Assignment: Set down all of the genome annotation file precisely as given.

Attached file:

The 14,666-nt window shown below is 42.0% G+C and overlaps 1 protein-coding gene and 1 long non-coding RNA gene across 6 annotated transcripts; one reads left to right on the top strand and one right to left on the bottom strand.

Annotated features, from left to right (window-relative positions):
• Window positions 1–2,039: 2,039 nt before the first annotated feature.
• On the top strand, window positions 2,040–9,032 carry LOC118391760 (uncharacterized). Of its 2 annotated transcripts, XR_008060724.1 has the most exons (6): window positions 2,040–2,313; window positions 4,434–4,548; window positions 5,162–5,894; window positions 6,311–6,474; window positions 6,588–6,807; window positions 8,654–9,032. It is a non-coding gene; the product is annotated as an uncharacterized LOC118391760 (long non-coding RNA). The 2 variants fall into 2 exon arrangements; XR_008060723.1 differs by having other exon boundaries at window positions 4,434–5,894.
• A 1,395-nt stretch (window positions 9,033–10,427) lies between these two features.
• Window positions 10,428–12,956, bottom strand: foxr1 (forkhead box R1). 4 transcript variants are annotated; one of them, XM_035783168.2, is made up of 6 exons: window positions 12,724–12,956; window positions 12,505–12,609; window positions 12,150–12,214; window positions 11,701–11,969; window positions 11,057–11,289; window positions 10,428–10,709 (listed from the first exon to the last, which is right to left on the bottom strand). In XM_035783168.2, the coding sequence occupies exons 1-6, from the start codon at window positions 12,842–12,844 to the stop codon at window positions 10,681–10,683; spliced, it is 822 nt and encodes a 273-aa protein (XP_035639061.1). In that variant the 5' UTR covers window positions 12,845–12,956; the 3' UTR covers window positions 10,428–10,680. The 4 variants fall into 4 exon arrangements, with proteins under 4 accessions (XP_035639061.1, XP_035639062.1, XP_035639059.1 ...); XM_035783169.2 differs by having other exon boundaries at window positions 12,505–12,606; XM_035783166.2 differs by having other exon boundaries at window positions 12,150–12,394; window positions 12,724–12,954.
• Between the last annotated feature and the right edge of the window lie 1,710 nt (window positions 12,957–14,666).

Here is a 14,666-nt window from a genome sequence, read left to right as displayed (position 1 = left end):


The 14,666-nt window shown below is 42.0% G+C and overlaps 1 protein-coding gene and 1 long non-coding RNA gene across 6 annotated transcripts; one reads left to right on the top strand and one right to left on the bottom strand.

Annotated features, from left to right (window-relative positions):
• Window positions 1–2,039: 2,039 nt before the first annotated feature.
• On the top strand, window positions 2,040–9,032 carry LOC118391760 (uncharacterized). Of its 2 annotated transcripts, XR_008060724.1 has the most exons (6): window positions 2,040–2,313; window positions 4,434–4,548; window positions 5,162–5,894; window positions 6,311–6,474; window positions 6,588–6,807; window positions 8,654–9,032. It is a non-coding gene; the product is annotated as an uncharacterized LOC118391760 (long non-coding RNA). The 2 variants fall into 2 exon arrangements; XR_008060723.1 differs by having other exon boundaries at window positions 4,434–5,894.
• A 1,395-nt stretch (window positions 9,033–10,427) lies between these two features.
• Window positions 10,428–12,956, bottom strand: foxr1 (forkhead box R1). 4 transcript variants are annotated; one of them, XM_035783168.2, is made up of 6 exons: window positions 12,724–12,956; window positions 12,505–12,609; window positions 12,150–12,214; window positions 11,701–11,969; window positions 11,057–11,289; window positions 10,428–10,709 (listed from the first exon to the last, which is right to left on the bottom strand). In XM_035783168.2, the coding sequence occupies exons 1-6, from the start codon at window positions 12,842–12,844 to the stop codon at window positions 10,681–10,683; spliced, it is 822 nt and encodes a 273-aa protein (XP_035639061.1). In that variant the 5' UTR covers window positions 12,845–12,956; the 3' UTR covers window positions 10,428–10,680. The 4 variants fall into 4 exon arrangements, with proteins under 4 accessions (XP_035639061.1, XP_035639062.1, XP_035639059.1 ...); XM_035783169.2 differs by having other exon boundaries at window positions 12,505–12,606; XM_035783166.2 differs by having other exon boundaries at window positions 12,150–12,394; window positions 12,724–12,954.
• Between the last annotated feature and the right edge of the window lie 1,710 nt (window positions 12,957–14,666).

Here is a 14,666-nt window from a genome sequence, read left to right as displayed (position 1 = left end):